PORTLAND, Ore. — A climber who fell more than 700 feet Tuesday on Mount Hood was pronounced dead at a hospital, authorities said.
A rescue operation was continuing for four other climbers stranded on the mountain by tumbling rocks and falling ice, officials said. One of them was hurt, said Sgt. Brian Jensen of the Clackamas County Sheriff's Office. That injury was not life-threatening.
An eyewitness who saw the climber’s fatal fall said right before the man disappeared from view “he started cartwheeling.”
Quinn Talley of Welches, Ore., told The Associated Press that he has climbed the mountain about 20 times and had never seen worse conditions.
Talley says after summiting around 8 a.m. he was descending ahead of the man who died.
“A party of three was coming down. and one of the guys slipped. At first he was just sliding and right before he disappeared, he started cartwheeling,” Talley said.
Talley says he tried to reach the man, but the ice was too dangerous and he didn’t want to fall and create the need for second rescue. He came across one of the man’s climbing partners, who was also trying to reach him, and offered him his medical kit before continuing his descent.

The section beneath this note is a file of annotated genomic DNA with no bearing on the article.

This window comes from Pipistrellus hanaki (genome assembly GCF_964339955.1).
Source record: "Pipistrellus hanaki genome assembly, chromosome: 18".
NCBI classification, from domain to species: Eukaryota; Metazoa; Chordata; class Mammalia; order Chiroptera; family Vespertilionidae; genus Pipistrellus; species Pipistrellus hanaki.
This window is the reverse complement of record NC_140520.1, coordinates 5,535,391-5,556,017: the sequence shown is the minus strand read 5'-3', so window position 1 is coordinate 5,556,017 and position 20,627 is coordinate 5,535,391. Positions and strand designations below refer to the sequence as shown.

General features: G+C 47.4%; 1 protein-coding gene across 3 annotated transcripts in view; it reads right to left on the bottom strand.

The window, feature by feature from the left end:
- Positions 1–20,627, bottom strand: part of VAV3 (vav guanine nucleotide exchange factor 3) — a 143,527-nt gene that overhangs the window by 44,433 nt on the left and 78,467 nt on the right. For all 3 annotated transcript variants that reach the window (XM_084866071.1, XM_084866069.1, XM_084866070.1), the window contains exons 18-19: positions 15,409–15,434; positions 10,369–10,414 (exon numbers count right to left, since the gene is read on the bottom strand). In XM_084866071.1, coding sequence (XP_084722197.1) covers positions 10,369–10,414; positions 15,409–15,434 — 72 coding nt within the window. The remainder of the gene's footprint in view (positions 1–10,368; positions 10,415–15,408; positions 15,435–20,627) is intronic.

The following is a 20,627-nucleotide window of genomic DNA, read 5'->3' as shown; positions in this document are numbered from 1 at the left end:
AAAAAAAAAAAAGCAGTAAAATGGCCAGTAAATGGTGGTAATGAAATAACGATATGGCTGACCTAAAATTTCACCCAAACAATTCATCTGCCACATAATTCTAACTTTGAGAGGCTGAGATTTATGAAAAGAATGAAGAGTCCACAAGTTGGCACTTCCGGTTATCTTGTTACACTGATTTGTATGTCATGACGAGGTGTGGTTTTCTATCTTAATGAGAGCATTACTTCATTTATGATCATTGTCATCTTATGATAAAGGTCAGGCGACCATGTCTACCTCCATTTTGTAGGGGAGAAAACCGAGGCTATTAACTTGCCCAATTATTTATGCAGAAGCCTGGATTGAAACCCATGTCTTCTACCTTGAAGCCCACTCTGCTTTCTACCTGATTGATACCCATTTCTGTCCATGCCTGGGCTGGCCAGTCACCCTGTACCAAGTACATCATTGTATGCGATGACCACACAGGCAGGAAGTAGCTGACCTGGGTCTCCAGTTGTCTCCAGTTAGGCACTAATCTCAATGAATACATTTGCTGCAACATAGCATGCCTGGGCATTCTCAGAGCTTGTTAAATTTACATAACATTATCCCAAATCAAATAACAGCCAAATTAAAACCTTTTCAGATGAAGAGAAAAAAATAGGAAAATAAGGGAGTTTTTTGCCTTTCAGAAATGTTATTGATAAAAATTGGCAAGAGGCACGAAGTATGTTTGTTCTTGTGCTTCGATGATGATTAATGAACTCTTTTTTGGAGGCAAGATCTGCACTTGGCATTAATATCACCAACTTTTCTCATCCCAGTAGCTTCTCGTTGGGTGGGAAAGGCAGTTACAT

The climber fell in the Hogsback area around 10:30 a.m. PT Tuesday, the Sheriff's Office said. That's at an elevation of approximately 10,500 feet.
A Black Hawk helicopter crew arrived from Salem and reached the group of climbers around 1 p.m. A paramedic was lowered to the mountain, and loaded the injured climber into a secure stretcher. The climber was lifted into the helicopter and flown to a Portland hospital where he was pronounced dead. His name has not been released.
Office of Emergency Management officials confirmed that the climber who fell was on the way up to the summit, without using ropes, and fell 700-1,000 feet. Three other members of that party performed CPR on the fallen climber until the helicopter arrived.
Approximately 40 rescue volunteers were at the scene. Crews from Portland Mountain Rescue, Mountain Wave Search and Rescue and the Air Force Rescue Squad are on the mountain. Another helicopter crew from Naval Air Station Whidbey Island also responded to search for additional climbers.
Rough weather was expected on the mountain early Wednesday morning.
Steve Rollins of Portland Mountain Rescue says Hogsback, near the summit of the 11,240-foot mountain east of Portland, is the most popular climbing route on the mountain.
“Hogsback is a steep spine that goes from the crater of the volcano up toward the summit, approximately 800 feet in length,” Rollins said.
Mount Hood, a peak notorious for loose ice and rocks in warm weather, is a popular climbing site that has seen dozens of accidents and fatalities over the years. Thousands climb it each year, mostly in the spring.
The sun has been out this week and the temperature was around freezing at the spot where the climber fell, said Russell Gubele of Mountain Wave Search and Rescue.
“This is the kind of weather conditions and the time of year where you often get falling ice, falling rocks and problems,” Gubele said. “It sounds like the conditions up there are very unsafe right now.”
Contributing: The Associated Press